nnie is preparing for Career Day at school, and is trying to follow her teacher’s directive to keep her career choice a secret. Every evening she works on her costume while her family asks for hints. Grandpop gives her a camera in hopes she will aspire to be a journalist like him. Grandma tells her about her days winning awards for her desserts and lets Annie borrow her mixing bowl and oven mitts. Dad is convinced that she’ll wants to be a mountain climber like him; and when Mom asks for a hint, she gives Annie some high-top sneakers hoping Annie will be a basketball player like she is. Annie does not commit to any of her family members’ career choices, but in the end shows that she can blend something from everyone and make it her own. Readers will have no doubt that Annie is well equipped to follow her dream to travel into space. The illustration of her room shows planets hanging from the ceiling, stars and moons on her bedspread and tissue box, space posters on the walls, and a telescope for stargazing. Tadgell’s watercolor illustrations are kid-friendly and complementary to Slade’s concise storytelling. Back matter gives a short biography of four female astronauts, information about the phases of the moon, and a list of sources to learn more.
On time for the fiftieth anniversary of the moon landing, this father-daughter story celebrates a small community’s big contribution to one of America’s greatest accomplishments.
Marthanne and her father sit side by side, looking out over their mill village as the moon glows in the sky. Marthanne hopes that one day, man will walk on the moon, and she knows her father is helping America accomplish this mission: The fabric he weaves forms one layer in the astronauts’ spacesuits. Papa insists he’s only making a living, but Marthanne knows his work is part of history, and she’s proud. She tries to be patient, but she can’t stop imagining the moon mission: the astronauts tumbling through space, the fabric her papa made traveling all the way up into the sky. When the astronauts blast off and Neil Armstrong finally takes his first steps on the moon, Marthanne watches in wonder. She knows her papa put a man on the moon.
A stunning picture book that addresses the question: do any of us “own” nature?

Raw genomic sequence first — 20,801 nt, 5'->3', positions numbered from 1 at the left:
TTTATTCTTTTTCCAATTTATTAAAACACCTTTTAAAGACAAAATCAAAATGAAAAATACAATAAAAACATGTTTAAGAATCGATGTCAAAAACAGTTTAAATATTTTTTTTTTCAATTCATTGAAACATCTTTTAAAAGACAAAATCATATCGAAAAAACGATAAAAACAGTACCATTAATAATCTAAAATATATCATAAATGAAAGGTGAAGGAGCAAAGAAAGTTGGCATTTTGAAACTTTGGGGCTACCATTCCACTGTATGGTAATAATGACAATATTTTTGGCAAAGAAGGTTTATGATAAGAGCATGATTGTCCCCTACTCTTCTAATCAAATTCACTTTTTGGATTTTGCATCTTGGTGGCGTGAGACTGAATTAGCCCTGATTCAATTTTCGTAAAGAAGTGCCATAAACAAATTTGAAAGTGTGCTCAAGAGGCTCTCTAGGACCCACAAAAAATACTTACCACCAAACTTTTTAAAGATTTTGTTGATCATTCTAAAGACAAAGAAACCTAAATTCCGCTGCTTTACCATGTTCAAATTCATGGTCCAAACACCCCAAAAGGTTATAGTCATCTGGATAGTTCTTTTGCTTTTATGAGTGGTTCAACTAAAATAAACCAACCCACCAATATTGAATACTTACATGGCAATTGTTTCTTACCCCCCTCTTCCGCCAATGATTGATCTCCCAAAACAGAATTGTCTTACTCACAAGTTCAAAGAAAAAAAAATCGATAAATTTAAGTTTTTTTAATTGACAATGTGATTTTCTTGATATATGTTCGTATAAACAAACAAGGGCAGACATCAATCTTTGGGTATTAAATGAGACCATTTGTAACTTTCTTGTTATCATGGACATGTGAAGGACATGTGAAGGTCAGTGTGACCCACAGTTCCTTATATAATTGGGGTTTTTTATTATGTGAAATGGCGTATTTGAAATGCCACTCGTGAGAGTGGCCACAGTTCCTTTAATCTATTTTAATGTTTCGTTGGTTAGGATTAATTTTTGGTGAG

When a curious cat asks the question, “Whose moon is that?”, a panoply of animals try to stake their claim. The wolf, the owl, and the starry sky all have their reasons, but the moon ultimately answers for herself — her light is meant to be shared by everyone. Many stake a claim on the orb, from a bird, a bear, and a wolf to a tree, a mountain, and the starry sky. In the end, the moon says it shines “for one and all, and none, throughout eternity.” Told in the “Alouette” verse form, this is an original tale. Full spreads bring the nocturnal world alive, with the night sky backgrounds in watercolor with a palette that incorporates the magical colors and movement of the aurora borealis. Each spread focuses on one particular subject and its connection with the moon. Krans’s signature intricate pen-and-ink illustrations are larger-than-life, such as an image of a bear looking straight at readers, the moon dropping behind her as she says she found the moon first and doesn’t “like to share.”
Kim Krans’s stunning ink-and-watercolor illustrations beautifully illuminate this simple exploration of our relationship to the world around us and our place in it.
“In this playful book, the anthropomorphized moon watches humans from afar and eagerly notes as they invent the first airplane, build rockets and prepare to take the first tentative steps on her surface. Through text and informative back matter, young readers learn fascinating facts about the moon, astronauts and the space program.